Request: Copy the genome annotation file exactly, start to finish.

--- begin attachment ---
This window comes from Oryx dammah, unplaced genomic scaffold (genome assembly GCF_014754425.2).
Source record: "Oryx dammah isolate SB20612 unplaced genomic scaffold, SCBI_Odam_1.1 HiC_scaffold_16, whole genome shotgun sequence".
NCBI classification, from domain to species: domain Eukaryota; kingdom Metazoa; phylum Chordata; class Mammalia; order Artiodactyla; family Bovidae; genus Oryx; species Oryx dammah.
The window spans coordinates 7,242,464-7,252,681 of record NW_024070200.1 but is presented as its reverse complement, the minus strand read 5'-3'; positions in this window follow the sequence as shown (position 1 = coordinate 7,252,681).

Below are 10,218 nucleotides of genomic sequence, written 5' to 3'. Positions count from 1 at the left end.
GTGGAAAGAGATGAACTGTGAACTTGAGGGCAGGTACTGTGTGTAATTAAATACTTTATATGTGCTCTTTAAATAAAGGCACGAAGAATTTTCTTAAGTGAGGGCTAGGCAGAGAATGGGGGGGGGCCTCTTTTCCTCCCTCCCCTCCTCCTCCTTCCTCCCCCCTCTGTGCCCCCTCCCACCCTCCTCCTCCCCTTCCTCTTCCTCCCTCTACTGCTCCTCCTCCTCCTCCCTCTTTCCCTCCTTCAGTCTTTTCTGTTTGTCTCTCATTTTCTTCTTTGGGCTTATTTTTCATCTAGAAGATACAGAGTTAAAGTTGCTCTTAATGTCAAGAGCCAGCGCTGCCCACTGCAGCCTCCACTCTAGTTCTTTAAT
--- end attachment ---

This window comes from Oryx dammah, unplaced genomic scaffold (genome assembly GCF_014754425.2).
Source record: "Oryx dammah isolate SB20612 unplaced genomic scaffold, SCBI_Odam_1.1 HiC_scaffold_16, whole genome shotgun sequence".
NCBI classification, from domain to species: domain Eukaryota; kingdom Metazoa; phylum Chordata; class Mammalia; order Artiodactyla; family Bovidae; genus Oryx; species Oryx dammah.
The window spans coordinates 7,242,464-7,252,681 of record NW_024070200.1 but is presented as its reverse complement, the minus strand read 5'-3'; positions in this window follow the sequence as shown (position 1 = coordinate 7,252,681).

Below are 10,218 nucleotides of genomic sequence, written 5' to 3'. Positions count from 1 at the left end.
GTGGAAAGAGATGAACTGTGAACTTGAGGGCAGGTACTGTGTGTAATTAAATACTTTATATGTGCTCTTTAAATAAAGGCACGAAGAATTTTCTTAAGTGAGGGCTAGGCAGAGAATGGGGGGGGGCCTCTTTTCCTCCCTCCCCTCCTCCTCCTTCCTCCCCCCTCTGTGCCCCCTCCCACCCTCCTCCTCCCCTTCCTCTTCCTCCCTCTACTGCTCCTCCTCCTCCTCCCTCTTTCCCTCCTTCAGTCTTTTCTGTTTGTCTCTCATTTTCTTCTTTGGGCTTATTTTTCATCTAGAAGATACAGAGTTAAAGTTGCTCTTAATGTCAAGAGCCAGCGCTGCCCACTGCAGCCTCCACTCTAGTTCTTTAAT